Wednesday, November 7, 2007
Hearing master poets a sheer pleasure at Jacksonville’s Southeast Library
Sunset over the St. John's River.
Tuesday evening I had the pleasure of reading poetry with some of Jacksonville’s finest writers. The library’s Southeast Branch organized the “Meet the Poets” event, with Michael Platzer coordinating for the library. A driving force behind the event was Florida poet Bonny Barry Sanders (Touching Shadows, 2005) who helped assemble the poets and publicize the event.
We had great attendance. Part of the reason I think involved the sheer number of participating poets, 9 in all, each of us with a different voice and different approach to style. The whole evening was pleasurable, but some phrases and poems stuck in my mind. Sanders had a poem about wood smoke, comparing it to the scent of cinnamon. Dr. Charles Feldstein had a line where he juxtaposed the cage and the canary motif. Jean Shepherd in one of her poems likened walking into a rain forest to walking into a fig. Dorothy Fletcher (Zen Fishing and Other Southern Pleasures, 2005) took a unique approach. All the poems she read started with the letter, “L”, including one poem about a beauty queen descending on Florida from the Midwest. Michele Leavitt read a wonderfully constructed sonnet. And those are just the parts that come to the forefront of my brain—all the poets presented interesting work.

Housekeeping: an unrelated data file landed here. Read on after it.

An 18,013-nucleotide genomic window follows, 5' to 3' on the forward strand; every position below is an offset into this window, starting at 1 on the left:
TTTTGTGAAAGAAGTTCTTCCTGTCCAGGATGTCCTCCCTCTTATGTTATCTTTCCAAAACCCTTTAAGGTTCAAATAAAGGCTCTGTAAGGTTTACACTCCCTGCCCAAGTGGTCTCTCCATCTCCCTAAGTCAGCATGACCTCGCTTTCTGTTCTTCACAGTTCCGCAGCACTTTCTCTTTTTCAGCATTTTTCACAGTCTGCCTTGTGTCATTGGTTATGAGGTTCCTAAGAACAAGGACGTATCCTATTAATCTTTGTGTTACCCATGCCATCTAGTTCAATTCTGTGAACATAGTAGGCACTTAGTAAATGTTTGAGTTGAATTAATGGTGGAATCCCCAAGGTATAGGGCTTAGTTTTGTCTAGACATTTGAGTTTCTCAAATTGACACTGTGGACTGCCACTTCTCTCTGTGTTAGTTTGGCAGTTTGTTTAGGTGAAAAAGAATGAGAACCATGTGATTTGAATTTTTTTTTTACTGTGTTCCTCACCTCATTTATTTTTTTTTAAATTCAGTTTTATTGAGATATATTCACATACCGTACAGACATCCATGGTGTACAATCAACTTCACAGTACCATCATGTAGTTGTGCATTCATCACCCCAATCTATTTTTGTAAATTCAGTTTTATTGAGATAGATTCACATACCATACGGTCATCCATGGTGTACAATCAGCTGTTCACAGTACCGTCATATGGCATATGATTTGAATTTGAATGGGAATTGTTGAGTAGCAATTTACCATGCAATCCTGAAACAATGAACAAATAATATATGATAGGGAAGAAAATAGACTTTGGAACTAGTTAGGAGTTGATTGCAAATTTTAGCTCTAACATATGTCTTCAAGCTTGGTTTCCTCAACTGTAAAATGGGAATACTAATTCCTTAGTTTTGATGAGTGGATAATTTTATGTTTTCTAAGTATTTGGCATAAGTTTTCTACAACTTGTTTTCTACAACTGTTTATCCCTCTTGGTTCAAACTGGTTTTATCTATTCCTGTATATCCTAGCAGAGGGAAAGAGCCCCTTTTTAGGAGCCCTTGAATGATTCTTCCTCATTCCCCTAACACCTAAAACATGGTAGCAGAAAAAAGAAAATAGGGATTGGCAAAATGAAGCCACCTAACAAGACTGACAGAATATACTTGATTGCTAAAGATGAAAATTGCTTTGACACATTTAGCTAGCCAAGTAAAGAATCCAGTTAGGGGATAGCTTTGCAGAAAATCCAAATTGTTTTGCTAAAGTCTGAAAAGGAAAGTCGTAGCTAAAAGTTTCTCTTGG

I read poems from my new collection Notes from a Florida Village, including an aubade I wrote for my husband.
As I sat there listening, I thought how this same scene might have played out in ancient times, only instead of sitting at a table with a mic, and sipping mini-bottles of water, our ancient bards would’ve been grouped around a fire, with drums thumping an undertone as the stories were told. Last night was like a gathering of the tribes. It was amazing to witness the talent in that room. The whole audience stayed; no one left early.
That tells you the poets were doing something right. And kudos to Michael Platzer for utilizing talent close to home as a poetry resource.